Increasing renewable distributed generation for resilient energy communities.

Decarbonization of the UK energy sector must be intensified in order to achieve current targets. One of the existing challenges to accelerate decarbonization in energy systems is a lack of enabling infrastructure, including construction and upgrades needed to produce, transport, and store clean energy in different forms. This lack of infrastructure creates delays and restrictions for connecting new renewable generation projects to the grid. Although renewable energy is affordable and widely available, the initial cost in enabling infrastructure can be prohibitive for certain customers, including community groups and vulnerable customers. These high costs leave them unable to deploy renewable energy technologies and benefit from local renewable energy production and consumption.

About the research

Despite the lack of incentives, community energy organisations across the UK continue to grow and explore new ways to accelerate decarbonization and help promote a just energy transition towards a net zero energy future.1 Community energy refers to community-led actions to reduce, purchase, manage, and generate energy, promoting local engagement, leadership, control, and collective benefits from the project outcomes.2

The Sustainable Innovative Finance Foundations For Wind Turbines (SIFFFT) project led by Bristol Energy Network is among these community energy initiatives. It aims at identifying untapped sites for onshore wind turbines within the West of England Combined Authority boundary, develop sites to the pre-planning and ecological screening stage, and empower local communities to operate and administer onshore wind themselves.3,4 The SIFFFT project will contribute to national energy sovereignty, bring local people profits, jobs, and educational opportunities, and reduce the region’s emissions by creating 70 MW of renewable energy capacity.

This research extends the SIFFFT project by providing a strategic framework for specifications, assessment, and enhancements in the resilience of community wind energy projects. It has investigated the feasibility of using a 4.2 MW wind turbine to provide local energy supply to a large number of residential customers in combination with other distributed renewable generation units (namely, solar photovoltaic panels and battery energy storage) in the event of a prolonged outage in which the external grid is unavailable.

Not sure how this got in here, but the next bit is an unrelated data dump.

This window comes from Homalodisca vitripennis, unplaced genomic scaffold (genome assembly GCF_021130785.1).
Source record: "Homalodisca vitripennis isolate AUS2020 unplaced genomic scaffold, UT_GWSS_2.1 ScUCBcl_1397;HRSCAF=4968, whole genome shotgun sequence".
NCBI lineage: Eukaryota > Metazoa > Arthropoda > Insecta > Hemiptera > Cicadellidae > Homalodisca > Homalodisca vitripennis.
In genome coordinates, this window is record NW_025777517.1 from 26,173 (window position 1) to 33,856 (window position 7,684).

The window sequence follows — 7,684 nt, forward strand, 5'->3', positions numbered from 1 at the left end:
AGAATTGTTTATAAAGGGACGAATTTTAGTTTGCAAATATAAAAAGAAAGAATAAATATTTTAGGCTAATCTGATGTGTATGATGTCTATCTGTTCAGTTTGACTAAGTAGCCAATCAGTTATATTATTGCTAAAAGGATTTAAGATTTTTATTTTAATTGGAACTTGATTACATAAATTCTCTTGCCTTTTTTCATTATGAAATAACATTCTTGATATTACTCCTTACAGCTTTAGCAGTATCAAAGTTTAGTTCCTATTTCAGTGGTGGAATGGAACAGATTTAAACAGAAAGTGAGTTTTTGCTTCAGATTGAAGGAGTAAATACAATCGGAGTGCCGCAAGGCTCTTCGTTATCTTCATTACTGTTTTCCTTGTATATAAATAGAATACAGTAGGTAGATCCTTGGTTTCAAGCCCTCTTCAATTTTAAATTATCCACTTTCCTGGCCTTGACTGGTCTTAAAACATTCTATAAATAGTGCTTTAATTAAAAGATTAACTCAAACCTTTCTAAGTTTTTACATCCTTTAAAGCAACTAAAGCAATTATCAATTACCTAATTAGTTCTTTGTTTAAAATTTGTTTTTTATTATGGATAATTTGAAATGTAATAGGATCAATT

Policy recommendations

  • Information provided by transmission system operators and distribution network operators should be more transparent to enable local energy actors to make informed decisions on renewable energy project developments
  • Improvements in local area energy planning are needed to increase uptake of clean energy technologies at local levels and enable local authorities to deliver effective actions towards net zero
  • Strategic investment at national and regional levels is required to enable renewable energy communities to connect to the grid at different voltage levels and geographic scales
  • The grid connection process needs reform to prioritize community-led renewable energy initiatives
  • Incentives for innovative business models involving local energy actors to emerge are needed, as well as financing mechanisms to alleviate high upfront costs of renewable energy initiatives
  • The benefits provided by local energy initiatives should be taken into account when prioritizing new connections to the grid, including contributions to energy supply and grid support services, creation of local jobs, and professional training and educational opportunities

Key Findings

  • Wind energy can provide local energy supply to a large number of residential customers while satisfying operating constraints of the network.
  • The combination of wind and solar energy plus storage can provide back-up supply to the customers when the external grid supply is not available, under the assumption that island-mode operation is enabled.
  • Possibility of self-sufficient renewable energy provision at local level using an appropriate mix of wind energy, solar energy, and battery storage.
  • Lack of information about existing network constraints and energy consumption patterns increases uncertainties in power balancing, protection, control, reliability and resilience of the grid.
  • A comprehensive location-specific assessment is required to ensure that the community energy system is able to operate in island mode, satisfying distinct power quality, stability, reliability, protection, and control requirements.


Dr Laiz Souto, Senior Research Associate, University of Bristol

Contact the researchers

Dr Laiz Souto,
Electrical Energy Management Group
School of Electrical, Electronic and Mechanical Engineering
University of Bristol

Benefits of increasing renewable energy at local levels

Among the benefits, increasing uptake of renewable energy at local level contributes to increase energy access, reduce energy poverty, reduce financial losses caused by climate change impacts on critical infrastructure and services, reduce network congestion through local energy use and flexibility service provision, and promote just energy transitions to a net zero future. Therefore, local energy actors must be empowered to implement their renewable energy initiatives.

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